This is used as an illustration that there are restrictions in place in other jurisdictions. There is also specific guidelines regarding consultant studies and whether documents which are requested of the government to be tabled, either by oral or written questions and are, in the opinion of the government, confidential, do not have to be tabled. It should be noted that up until now there has not been the need to apply similar restrictions to the tabling of documents in our House, as is the case in other Canadian jurisdictions. However, the time has come to address some of these issues and the point of order raised by Mr. Nerysoo affords us the opportunity to address them. As Members are aware, there have been a number of items that have been tabled in this House over the years that, of course, would not strictly be considered a document and I refer to such items as fish heads, a piece of sewer pipe and photographs. Like all Members, I would hope that our rules and procedures are flexible enough to permit all Members to fulfil their duties to their constituents and the general public without being unduly impeded. There are times, though, when rules or procedures have to be in place to protect not only the elected officials but to safeguard the basic rights of all individuals, despite their status.

On the question of what documents should or should not be allowed to be tabled, I would like to refer this matter to the Standing Committee on Rules, Procedures and Privileges with the instruction to develop procedures and guidelines and recommend rule changes if they feel necessary. The standing committee should consider all aspects of the tabling of documents as to the types that would be permissible with the guiding principle that the privilege of tabling documents is to afford Ministers the opportunity to present documents that provide factual information about the operations of government. Any procedures recommended should also recognize the ability of all Members to table documents also to provide factual information to the House in the interests of the public good. I would further request that this matter be considered in a timely fashion by the Standing Committee on Rules, Procedures and Privileges so that a report is presented to the House as soon as is practicable.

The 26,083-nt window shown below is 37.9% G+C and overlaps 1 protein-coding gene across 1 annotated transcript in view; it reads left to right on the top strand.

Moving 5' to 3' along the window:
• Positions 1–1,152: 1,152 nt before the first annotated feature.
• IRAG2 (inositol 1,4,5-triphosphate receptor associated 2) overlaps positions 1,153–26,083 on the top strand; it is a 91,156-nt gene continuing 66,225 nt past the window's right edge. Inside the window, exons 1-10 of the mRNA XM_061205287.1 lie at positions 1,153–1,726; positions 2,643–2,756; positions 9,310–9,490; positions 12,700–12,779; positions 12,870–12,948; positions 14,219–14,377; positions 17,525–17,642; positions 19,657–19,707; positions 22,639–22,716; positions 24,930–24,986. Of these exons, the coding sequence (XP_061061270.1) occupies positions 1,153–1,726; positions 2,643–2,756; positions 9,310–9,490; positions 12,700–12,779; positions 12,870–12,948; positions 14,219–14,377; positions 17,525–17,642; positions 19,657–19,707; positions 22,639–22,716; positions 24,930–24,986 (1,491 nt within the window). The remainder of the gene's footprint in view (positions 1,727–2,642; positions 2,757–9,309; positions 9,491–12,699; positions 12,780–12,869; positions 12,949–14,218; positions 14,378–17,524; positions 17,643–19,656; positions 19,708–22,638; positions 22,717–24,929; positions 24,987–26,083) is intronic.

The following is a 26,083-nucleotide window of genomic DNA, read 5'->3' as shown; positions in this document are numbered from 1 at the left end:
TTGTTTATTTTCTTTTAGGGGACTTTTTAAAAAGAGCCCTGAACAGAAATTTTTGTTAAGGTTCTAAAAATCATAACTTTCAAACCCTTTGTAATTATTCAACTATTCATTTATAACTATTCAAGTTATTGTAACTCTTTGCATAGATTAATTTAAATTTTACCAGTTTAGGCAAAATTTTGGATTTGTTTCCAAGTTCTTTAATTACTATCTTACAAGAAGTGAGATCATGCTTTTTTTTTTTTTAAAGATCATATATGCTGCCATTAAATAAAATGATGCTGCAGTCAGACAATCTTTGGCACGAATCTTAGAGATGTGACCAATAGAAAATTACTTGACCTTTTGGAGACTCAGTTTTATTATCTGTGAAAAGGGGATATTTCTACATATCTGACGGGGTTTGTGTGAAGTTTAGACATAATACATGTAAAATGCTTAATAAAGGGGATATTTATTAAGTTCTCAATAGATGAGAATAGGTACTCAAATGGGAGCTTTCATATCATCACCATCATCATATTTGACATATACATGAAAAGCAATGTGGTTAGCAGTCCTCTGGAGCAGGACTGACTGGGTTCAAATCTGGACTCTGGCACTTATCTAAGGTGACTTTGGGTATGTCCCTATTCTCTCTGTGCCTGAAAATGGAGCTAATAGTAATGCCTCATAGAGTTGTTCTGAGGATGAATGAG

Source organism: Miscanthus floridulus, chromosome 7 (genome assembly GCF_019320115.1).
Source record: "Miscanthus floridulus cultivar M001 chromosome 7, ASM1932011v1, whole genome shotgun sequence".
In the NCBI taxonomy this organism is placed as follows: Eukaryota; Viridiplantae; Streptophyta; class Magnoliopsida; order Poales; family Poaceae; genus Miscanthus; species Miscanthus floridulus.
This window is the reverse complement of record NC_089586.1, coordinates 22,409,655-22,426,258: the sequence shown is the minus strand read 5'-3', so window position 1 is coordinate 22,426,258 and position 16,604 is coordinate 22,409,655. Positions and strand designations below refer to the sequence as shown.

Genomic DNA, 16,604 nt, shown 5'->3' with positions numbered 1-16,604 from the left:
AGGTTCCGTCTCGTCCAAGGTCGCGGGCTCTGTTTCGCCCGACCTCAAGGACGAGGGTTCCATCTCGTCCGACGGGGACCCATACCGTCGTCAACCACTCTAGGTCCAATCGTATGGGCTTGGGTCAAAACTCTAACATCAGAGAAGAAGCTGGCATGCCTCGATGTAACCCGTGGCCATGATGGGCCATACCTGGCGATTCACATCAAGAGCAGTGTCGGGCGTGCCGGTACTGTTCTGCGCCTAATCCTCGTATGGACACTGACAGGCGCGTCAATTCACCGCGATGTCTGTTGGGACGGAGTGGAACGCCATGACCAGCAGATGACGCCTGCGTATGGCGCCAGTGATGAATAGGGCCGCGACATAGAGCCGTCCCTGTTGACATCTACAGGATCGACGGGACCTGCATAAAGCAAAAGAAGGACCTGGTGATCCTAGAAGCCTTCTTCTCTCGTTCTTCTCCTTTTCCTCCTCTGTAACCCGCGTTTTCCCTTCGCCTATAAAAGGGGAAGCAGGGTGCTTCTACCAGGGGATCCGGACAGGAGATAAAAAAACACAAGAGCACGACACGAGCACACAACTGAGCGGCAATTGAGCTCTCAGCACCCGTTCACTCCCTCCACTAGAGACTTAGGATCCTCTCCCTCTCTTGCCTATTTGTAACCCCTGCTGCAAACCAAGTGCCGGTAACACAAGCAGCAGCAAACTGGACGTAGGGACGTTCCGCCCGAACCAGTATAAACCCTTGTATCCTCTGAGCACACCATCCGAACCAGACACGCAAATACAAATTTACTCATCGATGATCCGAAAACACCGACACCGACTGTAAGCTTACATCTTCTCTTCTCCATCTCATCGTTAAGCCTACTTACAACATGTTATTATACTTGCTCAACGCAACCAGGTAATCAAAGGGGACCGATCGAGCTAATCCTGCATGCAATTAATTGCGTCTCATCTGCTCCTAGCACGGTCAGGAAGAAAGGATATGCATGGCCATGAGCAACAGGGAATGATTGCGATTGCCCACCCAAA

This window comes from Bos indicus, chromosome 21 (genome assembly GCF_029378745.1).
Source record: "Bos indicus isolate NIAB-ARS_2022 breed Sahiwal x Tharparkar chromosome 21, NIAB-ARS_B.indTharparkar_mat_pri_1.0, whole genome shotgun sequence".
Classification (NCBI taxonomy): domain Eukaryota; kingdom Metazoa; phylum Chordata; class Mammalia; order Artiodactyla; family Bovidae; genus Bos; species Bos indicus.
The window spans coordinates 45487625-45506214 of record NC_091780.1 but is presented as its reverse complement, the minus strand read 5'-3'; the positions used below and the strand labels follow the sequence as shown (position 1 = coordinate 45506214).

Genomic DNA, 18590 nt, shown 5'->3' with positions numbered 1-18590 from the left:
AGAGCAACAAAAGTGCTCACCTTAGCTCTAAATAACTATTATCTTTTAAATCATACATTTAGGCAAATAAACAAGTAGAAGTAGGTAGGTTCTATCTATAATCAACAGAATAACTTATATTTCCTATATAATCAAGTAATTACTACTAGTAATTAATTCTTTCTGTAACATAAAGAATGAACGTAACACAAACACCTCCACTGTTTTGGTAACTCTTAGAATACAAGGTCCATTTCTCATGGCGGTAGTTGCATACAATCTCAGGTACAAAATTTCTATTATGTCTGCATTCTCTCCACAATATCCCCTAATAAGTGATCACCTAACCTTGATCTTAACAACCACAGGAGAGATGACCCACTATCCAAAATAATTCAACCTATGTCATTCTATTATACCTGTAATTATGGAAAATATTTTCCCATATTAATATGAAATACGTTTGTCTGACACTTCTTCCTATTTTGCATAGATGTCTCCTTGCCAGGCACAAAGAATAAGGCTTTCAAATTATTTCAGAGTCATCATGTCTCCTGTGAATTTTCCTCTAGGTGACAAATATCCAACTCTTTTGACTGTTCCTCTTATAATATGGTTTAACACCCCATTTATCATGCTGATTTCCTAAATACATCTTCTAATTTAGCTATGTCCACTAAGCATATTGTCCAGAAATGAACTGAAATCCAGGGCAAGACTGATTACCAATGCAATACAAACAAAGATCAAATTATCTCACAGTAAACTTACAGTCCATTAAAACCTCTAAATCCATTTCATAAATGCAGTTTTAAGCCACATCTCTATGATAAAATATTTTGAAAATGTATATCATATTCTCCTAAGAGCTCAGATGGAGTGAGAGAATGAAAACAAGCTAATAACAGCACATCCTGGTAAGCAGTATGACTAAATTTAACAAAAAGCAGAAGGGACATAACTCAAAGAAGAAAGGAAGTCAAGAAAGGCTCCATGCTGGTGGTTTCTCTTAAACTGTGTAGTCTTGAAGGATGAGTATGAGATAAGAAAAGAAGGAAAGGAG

The other question that has arisen is the tabling of letters that are unsigned. There are two incidents that have occurred that have given rise to the concern. The first was raised by the Member for Thebacha, Mrs. Marie-Jewell, on March 7th concerning unsigned letters tabled by the government. The comments on that point are contained on pages 1228 and 1229 of unedited Hansard. The second was raised again by the Member for Thebacha, Mrs. Marie-Jewell, on March 8th with the tabling of an unsigned letter. The Member, while tabling this unsigned letter, indicated in her tabling statement, and I quote from page 1280 of unedited Hansard:

"Mr. Speaker, since we have no rules on unsigned documents in this House, I'd like to table Tabled Document 56-12(7): it's correspondence that I received as a Member, from a Tu Nedhe constituent regarding improper use of government vehicles and warehouse facilities in the community of Fort Resolution."

The Member for Thebacha, Mrs. Marie-Jewell, went on further to explain in her tabling statement, and I quote again from page 1280 of unedited Hansard:

"Mr. Speaker, this correspondence was received in January and it's not my responsibility to address Tu Nedhe concerns as the elected Member for Thebacha. Therefore, I'd like to table this document so the appropriate individual can address it. At this time, I would also like to table the envelope that this letter was sent in. Thank you."

The point of order raised by the Member for Mackenzie Delta, Mr. Nerysoo, is threefold; the first point being the practice of allowing unsigned letters to be tabled. The second point is the use of individuals' names and, in this case, in an unsigned letter, and also the general reference to individuals in the House. The third concern expressed was that the unsigned letter tabled by the Member for Thebacha contained certain allegations against a civil servant. I have reviewed many authorities on this issue and there are no direct references to whether it is or is not permissible to table unsigned letters in an Assembly or the House of Commons. It was necessary to refer to other rules that require documents to be tabled. I refer to the practice of presentations of petitions. The rules currently require the following, and I quote from our Rules 42(1), (2) and (5):

"42(1) A petition to the Assembly may be presented by a Member at any time during a sitting of the Assembly by filing it with the Clerk, or in the manner set out in Rule 42(2).

42(2) A Member may present a petition from his or her place in the House under the item "Petitions." The Member shall endorse his or her name on the petition and shall confine the presentation to a statement of the petition, the number of signatures and the material allegations. A Member shall not exceed five minutes in presenting a petition.

42(5) A Member presenting a petition shall be answerable for any impertinent or improper matter that it contains."